When you ask parents about their future hopes for their kids, you’ll hear words like happy, secure, and self-confident. Those are nice sentiments, but not guarantees. But what makes that kind of adult? A childhood filled with trophies and good grades? A life in the country, far away from the crime-ridden city? Enriching pastimes like travel and music? The truth is, not one of these things predicts later happiness.
That doesn’t mean you shouldn’t encourage children to study and excel; having parents who value knowledge makes a difference. The important qualities, however, aren’t external, they’re internal. Psychologist Dr Edward Hallowell says to feel secure, your children need to develop two crucial skills:
(1) The ability to overcome adversity.
(2) The capacity to sustain joy.
He says, ‘Life is full of disappointments. Only by failing the first time and learning to try, try, and try again will a person get the most out of their abilities.’ But how do you teach your kids to be joyful in the face of adversity? There’s only one way to do it: introduce them to the source of joy.’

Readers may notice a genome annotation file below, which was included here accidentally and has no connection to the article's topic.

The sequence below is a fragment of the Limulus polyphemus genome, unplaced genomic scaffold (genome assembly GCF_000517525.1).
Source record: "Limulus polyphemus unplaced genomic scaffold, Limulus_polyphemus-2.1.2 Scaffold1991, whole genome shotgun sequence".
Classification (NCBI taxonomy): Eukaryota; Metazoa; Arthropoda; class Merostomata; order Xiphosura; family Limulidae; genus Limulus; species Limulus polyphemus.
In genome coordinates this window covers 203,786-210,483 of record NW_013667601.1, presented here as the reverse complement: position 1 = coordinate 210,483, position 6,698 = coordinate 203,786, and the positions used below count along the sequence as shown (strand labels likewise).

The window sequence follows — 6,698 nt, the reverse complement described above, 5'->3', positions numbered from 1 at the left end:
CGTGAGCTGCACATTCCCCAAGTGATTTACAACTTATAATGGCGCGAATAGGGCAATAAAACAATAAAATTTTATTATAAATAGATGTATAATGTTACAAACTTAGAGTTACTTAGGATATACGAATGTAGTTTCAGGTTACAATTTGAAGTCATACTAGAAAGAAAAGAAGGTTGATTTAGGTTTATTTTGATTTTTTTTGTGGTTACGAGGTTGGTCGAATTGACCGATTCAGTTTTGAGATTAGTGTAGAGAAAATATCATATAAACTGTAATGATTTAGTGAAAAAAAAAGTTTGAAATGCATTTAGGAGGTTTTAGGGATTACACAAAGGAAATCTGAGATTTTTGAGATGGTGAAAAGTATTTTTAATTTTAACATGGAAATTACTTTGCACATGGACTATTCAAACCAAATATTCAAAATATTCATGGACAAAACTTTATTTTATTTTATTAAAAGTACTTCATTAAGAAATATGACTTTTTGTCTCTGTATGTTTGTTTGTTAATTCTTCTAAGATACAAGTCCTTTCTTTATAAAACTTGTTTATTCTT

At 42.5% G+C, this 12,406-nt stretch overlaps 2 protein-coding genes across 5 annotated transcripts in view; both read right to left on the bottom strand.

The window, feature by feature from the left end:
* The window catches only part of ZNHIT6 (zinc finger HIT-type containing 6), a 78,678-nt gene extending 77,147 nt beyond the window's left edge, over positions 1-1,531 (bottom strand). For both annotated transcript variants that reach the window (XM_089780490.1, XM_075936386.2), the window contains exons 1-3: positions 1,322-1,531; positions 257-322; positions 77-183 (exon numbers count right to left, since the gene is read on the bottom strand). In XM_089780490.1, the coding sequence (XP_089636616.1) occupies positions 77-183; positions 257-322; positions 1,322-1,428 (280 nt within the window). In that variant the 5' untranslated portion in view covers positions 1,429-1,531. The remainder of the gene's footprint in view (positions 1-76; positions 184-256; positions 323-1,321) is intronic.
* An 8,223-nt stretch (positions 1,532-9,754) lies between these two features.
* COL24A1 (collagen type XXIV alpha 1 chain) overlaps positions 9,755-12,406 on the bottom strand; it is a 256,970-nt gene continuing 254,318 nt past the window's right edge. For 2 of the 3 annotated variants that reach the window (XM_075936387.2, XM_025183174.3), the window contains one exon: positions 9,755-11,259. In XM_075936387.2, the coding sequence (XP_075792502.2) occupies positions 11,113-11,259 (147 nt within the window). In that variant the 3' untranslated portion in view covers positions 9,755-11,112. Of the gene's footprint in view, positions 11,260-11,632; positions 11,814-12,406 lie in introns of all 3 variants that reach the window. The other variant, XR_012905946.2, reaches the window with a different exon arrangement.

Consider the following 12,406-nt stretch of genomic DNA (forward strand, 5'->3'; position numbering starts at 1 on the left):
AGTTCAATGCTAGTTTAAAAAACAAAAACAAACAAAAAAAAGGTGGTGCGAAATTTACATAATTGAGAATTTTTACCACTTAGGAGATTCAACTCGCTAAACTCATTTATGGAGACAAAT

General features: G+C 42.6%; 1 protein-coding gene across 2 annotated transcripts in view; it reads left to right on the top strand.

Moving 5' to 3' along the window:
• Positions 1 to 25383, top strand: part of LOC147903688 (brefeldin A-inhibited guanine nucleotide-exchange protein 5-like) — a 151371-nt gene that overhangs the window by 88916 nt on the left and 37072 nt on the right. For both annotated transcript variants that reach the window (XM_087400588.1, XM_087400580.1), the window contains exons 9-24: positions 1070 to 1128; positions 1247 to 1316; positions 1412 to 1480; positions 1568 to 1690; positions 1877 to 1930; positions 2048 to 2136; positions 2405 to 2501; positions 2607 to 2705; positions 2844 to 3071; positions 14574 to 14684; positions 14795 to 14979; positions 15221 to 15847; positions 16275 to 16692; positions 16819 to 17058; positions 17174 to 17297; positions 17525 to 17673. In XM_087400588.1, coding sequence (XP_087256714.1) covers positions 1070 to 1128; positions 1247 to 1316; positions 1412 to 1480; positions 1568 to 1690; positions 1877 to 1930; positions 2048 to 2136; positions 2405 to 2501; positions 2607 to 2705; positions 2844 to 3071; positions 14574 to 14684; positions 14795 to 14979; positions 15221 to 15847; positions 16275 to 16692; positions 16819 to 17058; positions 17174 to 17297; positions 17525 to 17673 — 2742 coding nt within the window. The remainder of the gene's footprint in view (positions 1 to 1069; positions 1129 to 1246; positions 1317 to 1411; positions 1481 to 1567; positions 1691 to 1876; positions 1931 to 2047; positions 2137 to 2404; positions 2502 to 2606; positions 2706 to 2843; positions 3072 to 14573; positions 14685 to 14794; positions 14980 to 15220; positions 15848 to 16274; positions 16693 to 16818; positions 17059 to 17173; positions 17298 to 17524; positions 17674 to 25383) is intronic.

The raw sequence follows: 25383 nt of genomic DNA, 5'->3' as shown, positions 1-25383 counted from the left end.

Isaiah said, ‘My soul rejoices in my God. For He has clothed me with garments of salvation.’ (Isaiah 61:10 NIV)
David said, ‘In Your presence there is fullness of joy; at Your right hand are pleasures forevermore.’ (Psalm 16:11 ESV)
Jeremiah said, ‘Your words became for me a joy and the delight of my heart.’ (Jeremiah 15:16 NASB)
God never promised us a life without problems, but His Word says, ‘The Holy Spirit produces this kind of fruit in our lives… joy.’ (Galatians 5:22 NLT)